I talk a lot about "hating the 'Gate" during this week. On my Facebook page, I'm listing 27 reasons why I "hate the 'Gate", and it's a good-natured ribbing of Colgate from a guy who actually respects the Raiders the other 51 weeks out of the year. It's fun, it fires up the Lehigh and Colgate fans, and it gets folks to come out and see a really good football game where a pair of high-academic, solid football programs are facing off in spirited competition.
Or so I hope.
Attendance for non-Lafayette football events has been in serious decline over the past few years. Some of that is due to the fact that Lehigh hasn't been Patriot League champions since 2006 - and even that year, where Lafayette pounded Lehigh 49-27 and earned the autobid to the Patriot League playoffs instead, hardly felt like a championship - and it's clear that the bandwagon fans turn out for a winner in big games. But that folks are no longer showing up in droves for other games points to different issues in terms of attendance.
A larger part than you think is due to Lehigh's opponents. (more)
September 11th, 2010. The defending national champions come to Lehigh, something you think would not only attract hardcore Lehigh fans but other Patriot League fans, curious Lehigh Valley-area FCS fans who don't get to see a national champion come to town too often, and Villanova students, parents, and alumni, to see their team.
It felt like the perfect storm: Lafayette's game against Georgetown was to happen at night - meaning, potentially, some fans would travel to Lehigh to spy "behind enemy lines" - as were the Phillies. Even Penn State's game against Alabama was a night game, meaning the way was free and clear for a huge Lehigh Valley turnout. Add to that a picture-perfect early September afternoon, and it felt like a potentially explosive turnout.
Instead, the announced attendance was 8,168. Barely over half the capacity of the 16,000 of Murray Goodman stadium, and well below the 11,101 announced two years ago when Lehigh took on Villanova then.
First of all, the counted attendance at Lehigh events only include paid attendance. Students get in free with their student ID, and don't count in the attendance numbers. Anecdotal evidence (i.e., my own two eyes) showed that the students turned out pretty well for the game - say, 500 conservatively, 1,000 liberally - but poured out of the stadium at halftime after the Wildcats were beating up on the Mountain Hawks.
But a key missing ingredient were the visiting fans.
Villanova scheduled "Volunteer Day" on the exact same day as the Lehigh game, a big event on the Wildcat campus, which is only an hour away from Bethlehem. Students were, in essence, asked to either volunteer on campus with the majority of their classmates (and in some cases families), or instead bag on helping those in need and coming to see their national-champion football team.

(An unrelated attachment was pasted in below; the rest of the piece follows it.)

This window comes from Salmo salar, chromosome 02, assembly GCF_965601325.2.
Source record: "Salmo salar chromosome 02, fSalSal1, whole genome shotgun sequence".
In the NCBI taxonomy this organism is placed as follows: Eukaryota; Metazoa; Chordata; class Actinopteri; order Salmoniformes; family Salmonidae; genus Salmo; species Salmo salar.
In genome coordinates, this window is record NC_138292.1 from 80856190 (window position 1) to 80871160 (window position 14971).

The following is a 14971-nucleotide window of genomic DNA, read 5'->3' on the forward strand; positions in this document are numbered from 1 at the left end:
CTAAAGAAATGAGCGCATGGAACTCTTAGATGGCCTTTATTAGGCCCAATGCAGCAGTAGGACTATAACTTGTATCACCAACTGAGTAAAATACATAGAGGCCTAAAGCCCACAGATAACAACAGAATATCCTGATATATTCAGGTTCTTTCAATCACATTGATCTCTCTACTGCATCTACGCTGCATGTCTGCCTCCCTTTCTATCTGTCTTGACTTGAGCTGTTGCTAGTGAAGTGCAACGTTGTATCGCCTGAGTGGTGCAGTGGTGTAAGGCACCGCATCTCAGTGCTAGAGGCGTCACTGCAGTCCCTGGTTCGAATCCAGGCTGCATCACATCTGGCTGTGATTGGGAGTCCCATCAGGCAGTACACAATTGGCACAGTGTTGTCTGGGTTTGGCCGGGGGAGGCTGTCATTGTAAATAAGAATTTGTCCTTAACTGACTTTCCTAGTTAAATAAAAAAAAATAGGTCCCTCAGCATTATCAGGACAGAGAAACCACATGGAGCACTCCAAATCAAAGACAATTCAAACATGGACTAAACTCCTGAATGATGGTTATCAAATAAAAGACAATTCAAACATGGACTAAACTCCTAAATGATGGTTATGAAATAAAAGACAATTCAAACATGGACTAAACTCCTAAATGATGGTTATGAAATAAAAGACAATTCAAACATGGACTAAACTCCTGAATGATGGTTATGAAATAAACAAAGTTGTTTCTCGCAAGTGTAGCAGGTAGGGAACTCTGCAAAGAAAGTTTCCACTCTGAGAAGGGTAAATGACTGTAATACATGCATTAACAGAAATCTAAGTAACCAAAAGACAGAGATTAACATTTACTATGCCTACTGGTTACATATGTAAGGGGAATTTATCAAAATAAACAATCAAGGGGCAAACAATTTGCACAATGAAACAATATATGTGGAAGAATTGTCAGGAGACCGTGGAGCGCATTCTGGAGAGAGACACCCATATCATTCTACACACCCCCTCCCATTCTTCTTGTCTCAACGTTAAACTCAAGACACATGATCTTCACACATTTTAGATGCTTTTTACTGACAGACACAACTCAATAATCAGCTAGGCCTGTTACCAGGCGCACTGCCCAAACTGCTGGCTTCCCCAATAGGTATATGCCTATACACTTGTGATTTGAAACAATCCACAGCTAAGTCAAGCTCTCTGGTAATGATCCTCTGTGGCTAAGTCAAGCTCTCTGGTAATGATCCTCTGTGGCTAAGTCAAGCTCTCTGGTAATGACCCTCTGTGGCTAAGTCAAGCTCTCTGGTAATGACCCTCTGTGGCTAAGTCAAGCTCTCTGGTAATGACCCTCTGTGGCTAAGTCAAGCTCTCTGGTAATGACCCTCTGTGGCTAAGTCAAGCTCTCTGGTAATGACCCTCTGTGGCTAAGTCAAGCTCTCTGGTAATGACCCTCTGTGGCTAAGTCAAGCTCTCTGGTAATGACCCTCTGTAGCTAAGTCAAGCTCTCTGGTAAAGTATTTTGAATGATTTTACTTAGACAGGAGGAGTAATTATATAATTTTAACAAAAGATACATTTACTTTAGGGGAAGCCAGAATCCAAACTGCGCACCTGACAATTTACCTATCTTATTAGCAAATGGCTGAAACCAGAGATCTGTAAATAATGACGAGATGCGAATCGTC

As a result, Villanova's fan base was tiny, consisting of alumni and friends and family of the football team. That hurt attendance to a much larger extent than you may think.
If you look at the other home games this year, you see a similar trend.
Princeton (attendance: 6,344) has historically done a rotten job encouraging their students and alumni to travel to Murray Goodman - even if, like Villanova, they're only an hour away. Still, they were 4-6 last year and were breaking in a new head coach, so perhaps their lack of enthusiasm can be somewhat understood.
Fordham (attendance: 5,176) has generally traveled decently to Bethlehem, but essentially competing as an independent instead of as a full-fledged member of the Patriot League certainly held down attendance. A two-game losing streak by the Rams going into the game couldn't have helped, either - nor did the fact that Lehigh's pacing break meant many of the students and their families were at home, not on campus.
Bucknell (attendance: 7,571) have generally not traveled well to Bethlehem as their football program has, for the most part, struggled. Still, they were 1-0 in Patriot League play going into this weekend, despite their 1-5 record, and at least in theory were able to jumpstart a Patriot League title run should they have beaten Lehigh.
This weekend, too, promises to not deliver that many Colgate fans to Murray Goodman.
Already a challenge because of the distance from Hamilton, NY (a 5 hour drive), any extra incentive for Colgate students to make the trip was dashed by the University itself, who scheduled Family Weekend on the same weekend that the football team was travelling to Lehigh.
Again, students are being asked: spend time with their families on campus? Or schedule a 10 hour trip to Lehigh?
Scheduling family weekend on a football weekend used to be a no-brainer, but nowadays it seems like the fashion is to schedule it on a non-football weekend. Lehigh's is scheduled for the weekend of the Holy Cross game, for example.
But when I was an undergraduate, family weekends almost always coincided with home athletic events. Tailgating with friends' parents and attending family day football games were a staple of my experience at Lehigh. Even my grandfather, a former collegiate wrestler, came down on a football and wrestling weekend. We had a great time - it was a cherished family memory, and the only time he came to visit the Lehigh campus.
Stuff like this so clearly demonstrates that the calendars of the institution and the athletics teams could be much better coordinated to improve attendance. If Pacing Break were on the weekend of New Hampshire, say, who knows how many fans might have made the trek to Cowell, New Hampshire to see Lehigh play?
It makes you wonder if, especially in the Northeast, the institutions themselves are actively trying to wreck attendance to their sporting events. After all, football-wise, it ruins two weekends: the potential family weekend crowd that would normally turn out for a home game, and the road tripping crowd to the away game when family weekend occurs.